Physical Exercise May Give You Better Impulse Control
Physical exercise may help people exert more control over impulsivity, a recent small study suggests.
“There’s a particular type of task called ‘delay discounting’ that presents individuals with a series of choices between ‘smaller/sooner’ and ‘larger/later’ rewards. It’s something we all experience in our lives. Do you want a little money now—or wait and get a lot of money later? The degree to which one chooses that smaller/sooner reward is called impulsivity, and that has been linked to obesity problems, gambling, and most forms of substance abuse.”
says Michael Sofis, a doctoral student in applied behavioral science at the University of Kansas, who led the study.
According to Sofis, a change in one’s ability to value future events might keep maladaptive behavior in check and increase the likelihood of making healthy choices. He designed a pilot study, and a subsequent larger study, to see if exercise could trigger changes in delay discounting.
Decision Making Effects
Sofis and coauthors Ale Carrillo and David Jarmolowicz recruited participants and instructed them to walk, jog, or run laps on a track at “individualized high and low effort levels” and recorded participants’ own perceived effort.
“There’s a lot of neuroscientific evidence that suggests mood-altering effects of physical activity could change how you make decisions,” says Sofis. “There are a variety of proposed biological and neurological mechanisms and different effects for people with different genetic profiles linked to mental health issues. Studies say if I have a genetic profile linked to higher rates of depression and anxiety, I’m more likely to get benefits from physical activity.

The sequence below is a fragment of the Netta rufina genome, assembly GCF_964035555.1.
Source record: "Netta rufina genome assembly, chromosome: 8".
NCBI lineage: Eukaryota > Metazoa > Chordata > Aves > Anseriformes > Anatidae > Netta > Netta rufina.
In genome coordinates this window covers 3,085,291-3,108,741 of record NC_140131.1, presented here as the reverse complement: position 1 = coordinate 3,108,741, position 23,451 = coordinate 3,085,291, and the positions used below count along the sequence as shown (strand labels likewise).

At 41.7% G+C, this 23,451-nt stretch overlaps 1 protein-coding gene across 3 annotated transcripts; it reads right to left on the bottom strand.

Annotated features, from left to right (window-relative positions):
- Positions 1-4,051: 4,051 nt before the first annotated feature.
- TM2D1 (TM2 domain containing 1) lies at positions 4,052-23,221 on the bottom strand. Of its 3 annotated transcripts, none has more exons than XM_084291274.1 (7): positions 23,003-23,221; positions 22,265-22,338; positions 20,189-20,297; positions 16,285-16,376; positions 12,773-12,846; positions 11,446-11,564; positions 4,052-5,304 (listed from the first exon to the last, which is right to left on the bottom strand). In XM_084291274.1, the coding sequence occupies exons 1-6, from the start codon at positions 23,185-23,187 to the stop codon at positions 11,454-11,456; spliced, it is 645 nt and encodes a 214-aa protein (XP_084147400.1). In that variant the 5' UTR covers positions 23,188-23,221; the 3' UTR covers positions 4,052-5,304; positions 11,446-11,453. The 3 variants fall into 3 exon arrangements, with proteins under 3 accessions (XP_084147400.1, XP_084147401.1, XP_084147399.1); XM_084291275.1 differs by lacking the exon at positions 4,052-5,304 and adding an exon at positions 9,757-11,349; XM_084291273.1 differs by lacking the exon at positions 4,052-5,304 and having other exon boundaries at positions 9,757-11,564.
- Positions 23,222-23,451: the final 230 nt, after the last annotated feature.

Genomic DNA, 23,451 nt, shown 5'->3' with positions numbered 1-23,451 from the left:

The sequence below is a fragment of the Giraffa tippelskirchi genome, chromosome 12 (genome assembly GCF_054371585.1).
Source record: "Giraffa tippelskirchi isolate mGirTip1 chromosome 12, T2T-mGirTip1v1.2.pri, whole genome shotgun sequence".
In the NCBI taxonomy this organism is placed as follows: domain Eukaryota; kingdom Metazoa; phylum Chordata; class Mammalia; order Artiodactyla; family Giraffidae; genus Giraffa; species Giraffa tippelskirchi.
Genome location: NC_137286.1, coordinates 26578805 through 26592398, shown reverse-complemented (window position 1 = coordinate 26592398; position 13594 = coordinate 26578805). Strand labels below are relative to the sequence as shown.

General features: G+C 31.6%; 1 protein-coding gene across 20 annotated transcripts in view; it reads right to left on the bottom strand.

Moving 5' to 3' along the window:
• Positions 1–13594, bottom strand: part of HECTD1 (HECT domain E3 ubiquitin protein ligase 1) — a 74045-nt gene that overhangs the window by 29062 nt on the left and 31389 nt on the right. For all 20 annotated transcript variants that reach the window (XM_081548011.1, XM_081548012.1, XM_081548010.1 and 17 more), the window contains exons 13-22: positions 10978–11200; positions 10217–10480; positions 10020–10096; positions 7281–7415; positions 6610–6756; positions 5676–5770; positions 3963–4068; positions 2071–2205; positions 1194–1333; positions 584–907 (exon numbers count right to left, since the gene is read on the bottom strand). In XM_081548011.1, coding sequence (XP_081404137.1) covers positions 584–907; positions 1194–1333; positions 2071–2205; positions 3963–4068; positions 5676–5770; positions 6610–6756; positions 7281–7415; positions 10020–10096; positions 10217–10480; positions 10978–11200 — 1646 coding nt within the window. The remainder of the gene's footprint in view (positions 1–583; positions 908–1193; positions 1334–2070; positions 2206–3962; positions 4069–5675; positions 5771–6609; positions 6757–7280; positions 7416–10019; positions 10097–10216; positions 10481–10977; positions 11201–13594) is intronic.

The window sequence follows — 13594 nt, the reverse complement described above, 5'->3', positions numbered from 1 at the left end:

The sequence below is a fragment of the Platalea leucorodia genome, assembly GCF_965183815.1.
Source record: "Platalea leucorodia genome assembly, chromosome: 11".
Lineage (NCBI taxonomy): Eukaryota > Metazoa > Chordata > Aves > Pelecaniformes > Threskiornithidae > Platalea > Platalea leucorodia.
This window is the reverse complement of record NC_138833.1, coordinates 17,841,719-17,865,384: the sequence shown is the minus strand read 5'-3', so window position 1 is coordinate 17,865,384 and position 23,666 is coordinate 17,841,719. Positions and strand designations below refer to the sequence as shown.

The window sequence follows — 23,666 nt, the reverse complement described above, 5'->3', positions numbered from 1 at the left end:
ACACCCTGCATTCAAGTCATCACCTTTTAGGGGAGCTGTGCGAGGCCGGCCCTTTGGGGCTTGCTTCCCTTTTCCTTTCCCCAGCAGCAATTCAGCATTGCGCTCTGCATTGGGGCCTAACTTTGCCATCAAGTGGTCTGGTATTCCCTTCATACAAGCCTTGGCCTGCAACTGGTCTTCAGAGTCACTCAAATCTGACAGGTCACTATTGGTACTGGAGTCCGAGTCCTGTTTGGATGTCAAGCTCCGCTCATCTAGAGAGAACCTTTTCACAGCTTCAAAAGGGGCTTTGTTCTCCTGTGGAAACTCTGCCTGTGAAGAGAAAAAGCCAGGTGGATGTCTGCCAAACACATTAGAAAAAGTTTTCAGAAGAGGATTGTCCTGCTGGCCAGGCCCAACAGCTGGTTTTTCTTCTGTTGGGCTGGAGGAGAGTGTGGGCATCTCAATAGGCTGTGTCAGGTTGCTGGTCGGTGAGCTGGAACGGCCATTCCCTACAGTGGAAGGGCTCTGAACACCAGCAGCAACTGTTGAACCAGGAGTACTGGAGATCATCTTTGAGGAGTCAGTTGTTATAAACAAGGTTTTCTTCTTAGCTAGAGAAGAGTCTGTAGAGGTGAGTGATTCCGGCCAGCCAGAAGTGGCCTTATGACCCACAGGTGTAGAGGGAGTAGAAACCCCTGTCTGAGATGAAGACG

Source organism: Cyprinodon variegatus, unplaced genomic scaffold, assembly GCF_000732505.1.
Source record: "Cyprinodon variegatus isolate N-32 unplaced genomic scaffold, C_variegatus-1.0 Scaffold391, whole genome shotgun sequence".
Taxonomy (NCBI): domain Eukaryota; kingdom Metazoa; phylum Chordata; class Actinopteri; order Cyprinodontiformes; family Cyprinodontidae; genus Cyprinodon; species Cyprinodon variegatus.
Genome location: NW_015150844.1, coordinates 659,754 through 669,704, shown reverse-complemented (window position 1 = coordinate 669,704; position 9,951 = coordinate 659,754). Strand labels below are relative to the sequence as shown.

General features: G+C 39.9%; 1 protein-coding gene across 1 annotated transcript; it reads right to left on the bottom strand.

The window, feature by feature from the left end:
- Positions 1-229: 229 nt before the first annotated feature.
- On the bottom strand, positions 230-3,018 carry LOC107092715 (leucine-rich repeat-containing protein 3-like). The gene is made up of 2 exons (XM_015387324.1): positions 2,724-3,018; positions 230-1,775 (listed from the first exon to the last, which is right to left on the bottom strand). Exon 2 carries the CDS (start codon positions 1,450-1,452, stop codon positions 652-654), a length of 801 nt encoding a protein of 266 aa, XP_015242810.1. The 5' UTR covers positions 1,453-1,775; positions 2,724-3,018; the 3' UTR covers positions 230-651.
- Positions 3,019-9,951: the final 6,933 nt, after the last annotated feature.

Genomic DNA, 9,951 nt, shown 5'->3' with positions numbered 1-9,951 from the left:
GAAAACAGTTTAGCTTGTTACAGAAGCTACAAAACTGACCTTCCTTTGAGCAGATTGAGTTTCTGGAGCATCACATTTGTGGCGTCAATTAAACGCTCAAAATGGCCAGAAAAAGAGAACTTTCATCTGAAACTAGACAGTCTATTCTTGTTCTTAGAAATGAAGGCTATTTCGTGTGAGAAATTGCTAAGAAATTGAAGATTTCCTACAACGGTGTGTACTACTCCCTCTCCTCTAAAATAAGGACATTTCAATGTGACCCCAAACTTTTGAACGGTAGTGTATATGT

We wanted to create an individualized, but still standardized approach,” Sofis adds. “We had people rate their perceived effort on a scale of six to 20. Six would be just sitting on a couch — and 20 would be maximal exertion. We’d start them at levels of eight and 10, respectively. The idea is that we’d slowly shape them up to higher effort levels. For each person, the amount that they’re exerting is going to relate to amount they’re going to enjoy it.”
Participants’ perceived exertion was established before the study to establish a baseline measure, treatment was tracked for seven to eight weeks, and participants were also asked to self-report maintenance of increased exercise for an additional month. Delay discounting was tested before, during, and after treatment, and during maintenance using a standardized 27-item delay discounting task called the Monetary Choice Questionnaire.
Delay Discounting Improvement
he researchers found statistically significant improvements in delay discounting were evident not only during the treatment phase of increased exertion but also that improvements were maintained a month afterward for the group.
“Our study is the first, to our knowledge, that shows maintained changes in delay discounting at follow-up,” Sofis says. “In our study, 13 of 16 participants kept their improved self-control.”
Sofis says the research helps strengthen emerging evidence that delay discounting can be altered. Due to links between discounting and many clinical issues, Sofis suggests that researchers and clinicians alike should attend to discounting as a treatment target.
“This is becoming important as a clinical treatment target,” he says. “If you could measure one outcome and potentially see a change, you should be able to see myriad other changes at once.”
For people showing problems with impulsivity or self-control, Sofis says the takeaway message is simple: Exercise could help.